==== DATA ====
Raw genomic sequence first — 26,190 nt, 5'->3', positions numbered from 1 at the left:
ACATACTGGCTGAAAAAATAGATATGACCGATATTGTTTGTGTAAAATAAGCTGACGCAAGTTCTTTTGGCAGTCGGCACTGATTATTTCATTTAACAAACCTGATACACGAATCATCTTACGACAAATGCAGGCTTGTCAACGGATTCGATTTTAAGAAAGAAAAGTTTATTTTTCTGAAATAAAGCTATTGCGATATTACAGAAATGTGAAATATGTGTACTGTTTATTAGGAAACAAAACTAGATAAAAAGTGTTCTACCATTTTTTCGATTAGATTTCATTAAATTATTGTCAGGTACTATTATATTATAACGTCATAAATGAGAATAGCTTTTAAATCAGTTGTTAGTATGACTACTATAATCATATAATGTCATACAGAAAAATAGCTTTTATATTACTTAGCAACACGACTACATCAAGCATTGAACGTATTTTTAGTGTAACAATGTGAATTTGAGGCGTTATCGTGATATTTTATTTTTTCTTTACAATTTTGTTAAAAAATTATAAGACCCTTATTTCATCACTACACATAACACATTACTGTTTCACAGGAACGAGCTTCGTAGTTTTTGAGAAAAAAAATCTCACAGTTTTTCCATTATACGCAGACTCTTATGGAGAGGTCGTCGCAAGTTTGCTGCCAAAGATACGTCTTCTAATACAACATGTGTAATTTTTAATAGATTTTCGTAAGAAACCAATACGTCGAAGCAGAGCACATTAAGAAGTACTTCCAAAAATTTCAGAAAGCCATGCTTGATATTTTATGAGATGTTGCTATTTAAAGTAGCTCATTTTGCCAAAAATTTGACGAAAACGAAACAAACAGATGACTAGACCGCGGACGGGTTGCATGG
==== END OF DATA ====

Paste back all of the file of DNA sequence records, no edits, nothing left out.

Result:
Raw genomic sequence first — 26,190 nt, 5'->3', positions numbered from 1 at the left:
ACATACTGGCTGAAAAAATAGATATGACCGATATTGTTTGTGTAAAATAAGCTGACGCAAGTTCTTTTGGCAGTCGGCACTGATTATTTCATTTAACAAACCTGATACACGAATCATCTTACGACAAATGCAGGCTTGTCAACGGATTCGATTTTAAGAAAGAAAAGTTTATTTTTCTGAAATAAAGCTATTGCGATATTACAGAAATGTGAAATATGTGTACTGTTTATTAGGAAACAAAACTAGATAAAAAGTGTTCTACCATTTTTTCGATTAGATTTCATTAAATTATTGTCAGGTACTATTATATTATAACGTCATAAATGAGAATAGCTTTTAAATCAGTTGTTAGTATGACTACTATAATCATATAATGTCATACAGAAAAATAGCTTTTATATTACTTAGCAACACGACTACATCAAGCATTGAACGTATTTTTAGTGTAACAATGTGAATTTGAGGCGTTATCGTGATATTTTATTTTTTCTTTACAATTTTGTTAAAAAATTATAAGACCCTTATTTCATCACTACACATAACACATTACTGTTTCACAGGAACGAGCTTCGTAGTTTTTGAGAAAAAAAATCTCACAGTTTTTCCATTATACGCAGACTCTTATGGAGAGGTCGTCGCAAGTTTGCTGCCAAAGATACGTCTTCTAATACAACATGTGTAATTTTTAATAGATTTTCGTAAGAAACCAATACGTCGAAGCAGAGCACATTAAGAAGTACTTCCAAAAATTTCAGAAAGCCATGCTTGATATTTTATGAGATGTTGCTATTTAAAGTAGCTCATTTTGCCAAAAATTTGACGAAAACGAAACAAACAGATGACTAGACCGCGGACGGGTTGCATGG